Since the beginning of time, moms have wanted to be perfect. It started with Eve, enticed by the serpent who offered her an amazing deal: “Eat this and your eyes will be opened, and you will be like God, knowing good and evil.”
Who doesn’t want to be like God? Isn’t that the aim of the Christian life anyway, to be like the God-man Jesus Christ? And shouldn’t mothers want to discern between good and evil so we can raise our children well?
There may be many theological answers to these questions, but my simple mind responds with a simple truth: we cannot be all-wise and all-knowing. Only God can be that. Unfortunately, we moms – like Eve – fall prey to these aspirations.
We want to see the future or have perfect faith that prevents trial and tragedy in our families.
We don’t want to make mistakes or suffer the embarrassment of failure.
We want wisdom to raise kids who don’t sin or stumble spiritually, emotionally, or academically.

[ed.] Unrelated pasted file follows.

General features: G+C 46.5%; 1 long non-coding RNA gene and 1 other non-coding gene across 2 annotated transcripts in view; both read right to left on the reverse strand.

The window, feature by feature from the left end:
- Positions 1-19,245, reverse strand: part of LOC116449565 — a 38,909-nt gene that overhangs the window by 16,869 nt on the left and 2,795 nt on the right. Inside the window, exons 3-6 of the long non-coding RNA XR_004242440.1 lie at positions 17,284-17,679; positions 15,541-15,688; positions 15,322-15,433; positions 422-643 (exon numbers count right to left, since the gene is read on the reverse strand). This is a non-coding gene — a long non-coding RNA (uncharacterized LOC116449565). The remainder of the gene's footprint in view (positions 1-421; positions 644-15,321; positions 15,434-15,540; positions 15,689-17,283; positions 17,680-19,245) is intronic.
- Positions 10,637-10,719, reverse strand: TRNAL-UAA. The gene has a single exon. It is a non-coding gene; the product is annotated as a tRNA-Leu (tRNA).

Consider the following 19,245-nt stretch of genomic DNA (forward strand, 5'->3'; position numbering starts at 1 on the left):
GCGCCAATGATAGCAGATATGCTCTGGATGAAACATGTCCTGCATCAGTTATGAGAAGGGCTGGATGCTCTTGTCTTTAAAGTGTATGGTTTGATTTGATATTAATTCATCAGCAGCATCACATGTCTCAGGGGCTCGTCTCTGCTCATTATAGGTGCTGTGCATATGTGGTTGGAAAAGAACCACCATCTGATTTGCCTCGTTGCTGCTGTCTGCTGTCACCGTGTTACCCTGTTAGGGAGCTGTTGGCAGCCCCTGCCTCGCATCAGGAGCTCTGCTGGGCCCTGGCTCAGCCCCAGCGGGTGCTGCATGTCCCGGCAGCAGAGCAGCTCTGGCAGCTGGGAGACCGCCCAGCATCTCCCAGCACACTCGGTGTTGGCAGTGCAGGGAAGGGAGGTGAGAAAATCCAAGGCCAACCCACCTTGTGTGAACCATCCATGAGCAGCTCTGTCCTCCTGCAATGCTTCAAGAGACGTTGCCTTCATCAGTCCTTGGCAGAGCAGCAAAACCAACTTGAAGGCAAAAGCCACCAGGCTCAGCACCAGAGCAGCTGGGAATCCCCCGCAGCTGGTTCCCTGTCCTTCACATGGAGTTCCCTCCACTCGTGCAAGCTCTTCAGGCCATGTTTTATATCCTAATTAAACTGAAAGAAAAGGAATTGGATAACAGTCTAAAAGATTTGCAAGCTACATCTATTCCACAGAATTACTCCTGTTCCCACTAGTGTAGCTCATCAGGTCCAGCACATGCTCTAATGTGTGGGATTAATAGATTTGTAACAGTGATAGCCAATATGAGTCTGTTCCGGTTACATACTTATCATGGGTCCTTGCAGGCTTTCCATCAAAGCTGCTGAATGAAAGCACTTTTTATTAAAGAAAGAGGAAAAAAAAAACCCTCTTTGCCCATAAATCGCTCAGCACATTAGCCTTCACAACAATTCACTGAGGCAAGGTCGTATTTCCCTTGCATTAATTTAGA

We want to keep a perfect house; cook perfect meals; create perfect vacations, birthday parties, and holidays.
We want a perfectly healthy body; a perfect career; a perfect marriage.
On and on.
All of this seems sincere enough, but what we are really asking for is to be superhuman. Not only is that impossible, it’s also an affront to God’s desire that we depend upon him for all things. If we are all-wise and all-knowing, we don’t even need God.
What a great ploy of Satan. He convinces us we can be perfect and then he shames us because we’re not! The daily reel of our “stupid mistakes” does not come from our loving Father. It comes from Satan who wants to keep us chained to perfectionism.
Thankfully, Jesus died to put a halt to selfish ambition. No other man was perfect like Jesus. His death is our reminder that we are sin filled and imperfect. How freeing to embrace our humanity so we can then embrace this promise:
God is working in you to help you want to do what pleases him.
Then he gives you the power to do it. Philippians 2. 13